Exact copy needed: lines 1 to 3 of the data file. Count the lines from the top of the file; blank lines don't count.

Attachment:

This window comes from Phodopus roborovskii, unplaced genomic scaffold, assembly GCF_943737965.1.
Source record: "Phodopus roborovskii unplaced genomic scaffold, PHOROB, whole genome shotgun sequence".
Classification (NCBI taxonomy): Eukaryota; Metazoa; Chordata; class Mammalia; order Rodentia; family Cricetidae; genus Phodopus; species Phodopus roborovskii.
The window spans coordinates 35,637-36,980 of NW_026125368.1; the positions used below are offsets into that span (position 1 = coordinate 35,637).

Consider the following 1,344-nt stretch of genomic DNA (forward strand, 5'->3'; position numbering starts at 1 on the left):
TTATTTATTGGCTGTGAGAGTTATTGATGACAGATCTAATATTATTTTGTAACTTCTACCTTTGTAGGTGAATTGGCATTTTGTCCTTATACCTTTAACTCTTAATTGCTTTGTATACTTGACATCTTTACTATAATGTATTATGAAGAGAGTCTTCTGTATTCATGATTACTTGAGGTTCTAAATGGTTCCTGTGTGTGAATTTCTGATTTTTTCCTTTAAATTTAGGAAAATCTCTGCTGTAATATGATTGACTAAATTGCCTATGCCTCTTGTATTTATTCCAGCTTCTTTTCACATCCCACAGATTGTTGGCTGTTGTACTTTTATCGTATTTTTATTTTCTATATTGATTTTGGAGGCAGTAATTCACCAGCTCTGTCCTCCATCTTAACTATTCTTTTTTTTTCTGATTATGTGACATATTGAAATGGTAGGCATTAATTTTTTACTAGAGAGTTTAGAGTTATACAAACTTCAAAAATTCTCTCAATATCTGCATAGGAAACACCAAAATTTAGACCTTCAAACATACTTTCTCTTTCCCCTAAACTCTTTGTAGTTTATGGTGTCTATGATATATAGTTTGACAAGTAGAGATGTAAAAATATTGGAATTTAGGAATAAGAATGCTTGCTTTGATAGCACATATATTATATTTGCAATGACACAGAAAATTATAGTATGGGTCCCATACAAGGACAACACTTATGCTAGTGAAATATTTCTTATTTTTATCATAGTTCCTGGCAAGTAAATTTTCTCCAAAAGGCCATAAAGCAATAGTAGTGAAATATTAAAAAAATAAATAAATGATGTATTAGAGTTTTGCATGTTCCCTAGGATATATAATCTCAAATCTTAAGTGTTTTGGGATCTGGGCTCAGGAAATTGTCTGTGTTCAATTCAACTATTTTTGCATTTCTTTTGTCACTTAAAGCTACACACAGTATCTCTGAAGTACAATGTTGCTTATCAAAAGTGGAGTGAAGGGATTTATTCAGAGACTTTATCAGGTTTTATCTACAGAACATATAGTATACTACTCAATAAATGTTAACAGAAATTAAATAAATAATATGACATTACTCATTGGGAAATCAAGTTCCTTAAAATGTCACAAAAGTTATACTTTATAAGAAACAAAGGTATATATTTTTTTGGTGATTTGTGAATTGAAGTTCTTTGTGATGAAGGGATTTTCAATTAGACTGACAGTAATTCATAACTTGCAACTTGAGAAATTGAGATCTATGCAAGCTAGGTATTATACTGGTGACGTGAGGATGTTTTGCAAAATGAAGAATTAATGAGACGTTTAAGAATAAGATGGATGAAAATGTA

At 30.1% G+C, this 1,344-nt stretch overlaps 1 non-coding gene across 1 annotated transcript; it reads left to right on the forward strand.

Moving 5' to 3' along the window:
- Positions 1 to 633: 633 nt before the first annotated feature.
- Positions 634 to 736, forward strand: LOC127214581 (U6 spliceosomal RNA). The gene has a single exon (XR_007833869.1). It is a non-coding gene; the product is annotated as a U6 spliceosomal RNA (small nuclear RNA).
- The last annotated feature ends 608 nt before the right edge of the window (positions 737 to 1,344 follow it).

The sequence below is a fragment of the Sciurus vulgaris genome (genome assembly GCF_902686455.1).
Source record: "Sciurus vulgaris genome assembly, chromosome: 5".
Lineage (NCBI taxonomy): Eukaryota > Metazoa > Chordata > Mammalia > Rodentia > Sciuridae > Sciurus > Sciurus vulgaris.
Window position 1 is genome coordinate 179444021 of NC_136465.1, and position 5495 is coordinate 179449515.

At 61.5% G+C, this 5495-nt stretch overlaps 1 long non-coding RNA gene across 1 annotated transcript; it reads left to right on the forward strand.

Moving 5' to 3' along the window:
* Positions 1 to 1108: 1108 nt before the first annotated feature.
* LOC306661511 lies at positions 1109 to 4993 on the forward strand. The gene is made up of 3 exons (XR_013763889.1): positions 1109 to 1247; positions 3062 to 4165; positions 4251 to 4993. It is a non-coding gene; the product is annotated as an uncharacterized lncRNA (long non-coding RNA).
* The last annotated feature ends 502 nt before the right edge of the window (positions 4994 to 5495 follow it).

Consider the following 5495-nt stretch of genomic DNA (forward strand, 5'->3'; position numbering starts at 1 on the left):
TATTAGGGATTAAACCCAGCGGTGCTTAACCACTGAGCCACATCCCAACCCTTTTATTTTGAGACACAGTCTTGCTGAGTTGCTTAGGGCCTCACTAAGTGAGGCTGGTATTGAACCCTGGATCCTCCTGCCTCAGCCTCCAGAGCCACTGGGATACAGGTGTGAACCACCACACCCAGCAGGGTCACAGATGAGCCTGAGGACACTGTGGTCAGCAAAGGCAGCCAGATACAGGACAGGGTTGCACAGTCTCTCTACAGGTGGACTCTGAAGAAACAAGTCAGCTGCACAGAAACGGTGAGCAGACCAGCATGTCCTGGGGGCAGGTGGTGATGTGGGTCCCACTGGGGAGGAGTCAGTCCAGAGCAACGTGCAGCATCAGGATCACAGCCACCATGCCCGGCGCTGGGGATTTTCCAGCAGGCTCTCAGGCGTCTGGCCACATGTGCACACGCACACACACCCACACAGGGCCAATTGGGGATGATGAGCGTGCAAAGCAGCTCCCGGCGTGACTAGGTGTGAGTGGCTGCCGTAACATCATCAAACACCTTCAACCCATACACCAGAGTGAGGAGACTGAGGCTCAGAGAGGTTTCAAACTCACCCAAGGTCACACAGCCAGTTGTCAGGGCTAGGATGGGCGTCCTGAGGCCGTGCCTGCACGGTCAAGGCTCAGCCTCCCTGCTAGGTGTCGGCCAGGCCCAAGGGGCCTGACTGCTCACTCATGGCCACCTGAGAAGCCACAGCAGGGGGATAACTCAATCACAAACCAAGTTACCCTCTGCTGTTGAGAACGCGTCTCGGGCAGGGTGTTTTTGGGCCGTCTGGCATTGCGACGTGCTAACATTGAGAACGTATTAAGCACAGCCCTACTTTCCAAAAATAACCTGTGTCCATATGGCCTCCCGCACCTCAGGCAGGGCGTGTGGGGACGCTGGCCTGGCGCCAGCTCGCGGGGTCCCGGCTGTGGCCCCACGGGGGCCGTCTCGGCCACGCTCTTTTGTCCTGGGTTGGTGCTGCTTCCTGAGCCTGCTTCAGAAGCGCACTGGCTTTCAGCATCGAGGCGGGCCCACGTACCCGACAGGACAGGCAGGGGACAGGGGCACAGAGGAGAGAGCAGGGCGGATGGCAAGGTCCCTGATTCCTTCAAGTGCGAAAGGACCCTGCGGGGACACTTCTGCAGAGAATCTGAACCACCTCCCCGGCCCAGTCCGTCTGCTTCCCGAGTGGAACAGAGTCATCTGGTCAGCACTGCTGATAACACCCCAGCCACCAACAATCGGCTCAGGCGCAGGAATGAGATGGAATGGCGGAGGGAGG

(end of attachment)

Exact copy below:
This window comes from Phodopus roborovskii, unplaced genomic scaffold, assembly GCF_943737965.1.
Source record: "Phodopus roborovskii unplaced genomic scaffold, PHOROB, whole genome shotgun sequence".
Classification (NCBI taxonomy): Eukaryota; Metazoa; Chordata; class Mammalia; order Rodentia; family Cricetidae; genus Phodopus; species Phodopus roborovskii.